• Within five (5) business days of solicitation due date, a list of Proposers (Informal and Formal) will be published on the city's website.
*For some solicitations an additional technical review may be required to confirm compliance with specifications. Legally the city has thirteen (13) days to publish. 

How are submittals evaluated? 

Evaluation of submittals is based on the individual specification and solicitation criteria. Participants in the evaluation process include the requesting department, the end using department, and the purchasing division; and if applicable, an internal or external subject matter expert. . 

How long does it take to complete an evaluation?

The evaluation of informal submittals should be completed no later than thirteen (13) business days. Evaluation of proposals may take as long as ninety (90) days. 

How are awards determined? 

Bids are awarded to the lowest responsive, responsible bidder meeting the best needs of the city. Proposals are awarded to the proposer meeting the best needs of the city. 

How are notice of awards published?

Award of informal solicitations may be anytime within 90 days of due date and is confirmed by the issuance of a purchase order and, if applicable, city contract.
Public announcement of recommendation to award for formal solicitations is defined as the date the recommendation is presented before the Finance Council. Confirmation of the intent to award a formal solicitation is by City Council at a public meeting scheduled for the 2nd and 4th Tuesday of the month. Actual award is by the issuance of a purchase order and, if applicable, city contract. Work may not proceed until the issuance of a purchase order and executed contract. 

Are the results from past solicitations available for viewing?

Yes. Tabulations and results from former solicitations are published at under the year in which they were solicited. 

What is the criteria for a compliant/responsive bid or proposal?

A compliant/responsive bid is an offer that meets all the city’s terms, conditions, specifications and contract requirements of the solicitation. A compliant/responsive bid must provide all the requested enclosures and express pricing per the prescribed format.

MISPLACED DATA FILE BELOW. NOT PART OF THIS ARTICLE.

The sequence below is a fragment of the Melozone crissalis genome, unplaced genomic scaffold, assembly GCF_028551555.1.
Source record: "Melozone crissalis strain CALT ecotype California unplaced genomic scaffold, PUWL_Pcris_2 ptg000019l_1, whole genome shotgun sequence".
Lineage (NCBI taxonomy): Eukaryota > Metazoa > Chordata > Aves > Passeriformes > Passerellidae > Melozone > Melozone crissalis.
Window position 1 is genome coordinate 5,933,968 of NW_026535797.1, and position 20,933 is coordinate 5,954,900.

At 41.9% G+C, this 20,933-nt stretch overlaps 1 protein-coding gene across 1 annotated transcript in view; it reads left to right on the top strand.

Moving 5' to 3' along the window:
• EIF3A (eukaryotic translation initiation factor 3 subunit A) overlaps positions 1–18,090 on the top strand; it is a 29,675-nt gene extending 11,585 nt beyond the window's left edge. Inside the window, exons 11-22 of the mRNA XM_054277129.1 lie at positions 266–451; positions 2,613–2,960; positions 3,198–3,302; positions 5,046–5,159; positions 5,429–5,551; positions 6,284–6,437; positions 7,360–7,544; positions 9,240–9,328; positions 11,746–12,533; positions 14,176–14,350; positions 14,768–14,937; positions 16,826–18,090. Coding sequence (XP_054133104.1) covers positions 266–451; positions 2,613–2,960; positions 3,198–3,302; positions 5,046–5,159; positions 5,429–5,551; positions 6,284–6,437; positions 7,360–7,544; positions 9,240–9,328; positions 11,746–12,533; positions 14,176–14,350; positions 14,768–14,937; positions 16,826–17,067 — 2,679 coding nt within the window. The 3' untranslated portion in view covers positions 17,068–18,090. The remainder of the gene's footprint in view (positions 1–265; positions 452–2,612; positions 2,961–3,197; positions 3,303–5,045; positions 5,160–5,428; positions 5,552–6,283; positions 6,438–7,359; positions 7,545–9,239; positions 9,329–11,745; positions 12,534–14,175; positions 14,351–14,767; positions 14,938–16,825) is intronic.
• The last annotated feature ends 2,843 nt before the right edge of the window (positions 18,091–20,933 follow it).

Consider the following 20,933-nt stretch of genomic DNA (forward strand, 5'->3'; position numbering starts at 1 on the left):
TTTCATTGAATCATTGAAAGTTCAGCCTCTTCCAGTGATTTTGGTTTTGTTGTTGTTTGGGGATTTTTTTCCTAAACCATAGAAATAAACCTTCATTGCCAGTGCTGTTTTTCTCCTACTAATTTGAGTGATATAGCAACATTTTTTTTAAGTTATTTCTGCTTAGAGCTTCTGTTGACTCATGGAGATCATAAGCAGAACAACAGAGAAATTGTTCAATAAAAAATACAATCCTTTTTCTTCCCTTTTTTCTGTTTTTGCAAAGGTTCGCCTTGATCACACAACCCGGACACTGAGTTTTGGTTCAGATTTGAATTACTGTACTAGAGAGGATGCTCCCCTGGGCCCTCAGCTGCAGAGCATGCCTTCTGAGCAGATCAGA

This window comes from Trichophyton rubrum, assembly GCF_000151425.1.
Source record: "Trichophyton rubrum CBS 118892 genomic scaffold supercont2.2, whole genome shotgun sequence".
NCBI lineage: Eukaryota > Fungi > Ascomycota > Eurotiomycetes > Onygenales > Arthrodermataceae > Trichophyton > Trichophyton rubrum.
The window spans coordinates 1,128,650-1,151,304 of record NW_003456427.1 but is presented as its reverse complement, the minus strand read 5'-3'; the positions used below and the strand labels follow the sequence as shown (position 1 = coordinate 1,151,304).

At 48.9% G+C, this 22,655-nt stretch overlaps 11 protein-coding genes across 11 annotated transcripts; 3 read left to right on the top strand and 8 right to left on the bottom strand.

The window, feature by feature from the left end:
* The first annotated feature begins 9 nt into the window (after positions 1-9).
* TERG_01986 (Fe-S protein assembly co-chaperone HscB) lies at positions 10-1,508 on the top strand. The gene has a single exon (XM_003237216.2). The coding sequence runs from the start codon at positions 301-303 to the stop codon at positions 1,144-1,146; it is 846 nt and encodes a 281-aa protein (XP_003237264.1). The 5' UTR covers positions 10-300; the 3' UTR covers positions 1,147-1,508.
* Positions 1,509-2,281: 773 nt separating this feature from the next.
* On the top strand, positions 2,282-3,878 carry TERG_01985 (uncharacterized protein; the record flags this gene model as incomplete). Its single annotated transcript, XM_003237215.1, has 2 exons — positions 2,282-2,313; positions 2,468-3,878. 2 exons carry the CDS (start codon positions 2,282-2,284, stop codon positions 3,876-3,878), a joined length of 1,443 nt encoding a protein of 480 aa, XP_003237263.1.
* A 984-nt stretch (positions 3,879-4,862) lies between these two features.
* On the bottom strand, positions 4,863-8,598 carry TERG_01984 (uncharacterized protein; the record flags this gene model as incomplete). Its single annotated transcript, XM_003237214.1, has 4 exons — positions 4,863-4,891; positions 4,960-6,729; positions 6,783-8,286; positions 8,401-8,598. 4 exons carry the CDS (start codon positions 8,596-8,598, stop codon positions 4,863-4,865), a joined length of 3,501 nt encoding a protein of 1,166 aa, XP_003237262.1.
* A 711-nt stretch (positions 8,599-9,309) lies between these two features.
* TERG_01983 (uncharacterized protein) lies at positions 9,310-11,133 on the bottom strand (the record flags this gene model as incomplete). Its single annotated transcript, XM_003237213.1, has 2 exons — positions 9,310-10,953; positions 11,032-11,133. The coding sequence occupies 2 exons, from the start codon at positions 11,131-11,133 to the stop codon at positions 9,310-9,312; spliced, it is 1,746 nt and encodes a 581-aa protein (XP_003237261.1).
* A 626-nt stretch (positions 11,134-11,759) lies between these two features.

What is the criteria for a responsible bidder? 

A responsible bidder must first be deemed compliant/responsive. A responsible bidder is a business who has the financial resources, personnel, facilities, integrity and overall capability to complete a particular contract successfully with minimal city oversight. 

Can a stipulation of “all or none” on behalf of the bidder lead to a disqualification of the offer? 

Possibly. If it is in the best interest of the city to accept the “all or none” stipulation, the offer may be accepted for consideration. However, if the city determines that the “all or none” stipulation is not in its best interest, the offer may be disqualified by the Director of Purchasing. 

Who manages surplus property?

Property defined as surplus is disposed of through the Purchasing Division. Vehicles are primarily auctioned by a third party. Other equipment or materials may be bid through a government surplus website. 

What is required to be classified as a Responsible Bidder for construction projects?

The city defines a Responsible Bidder for construction projects as a company that participates in active apprenticeship and training programs approved and registered with the United States Department of Labor’s Bureau of Apprenticeship and Training. The bidder must submit (1) the city provided affidavit entitled “Apprenticeship or Training Program Certification”; (2) a certificate of completion in an Apprenticeship and Training program approved by, and registered with, the United States Department of Labor's Bureau of Apprenticeship and Training; and (3) a letter, signed and dated within the last 12 months, from the certificate holder(s) indicating the contractor may use the certificate(s) to meet the requirements for this specific project.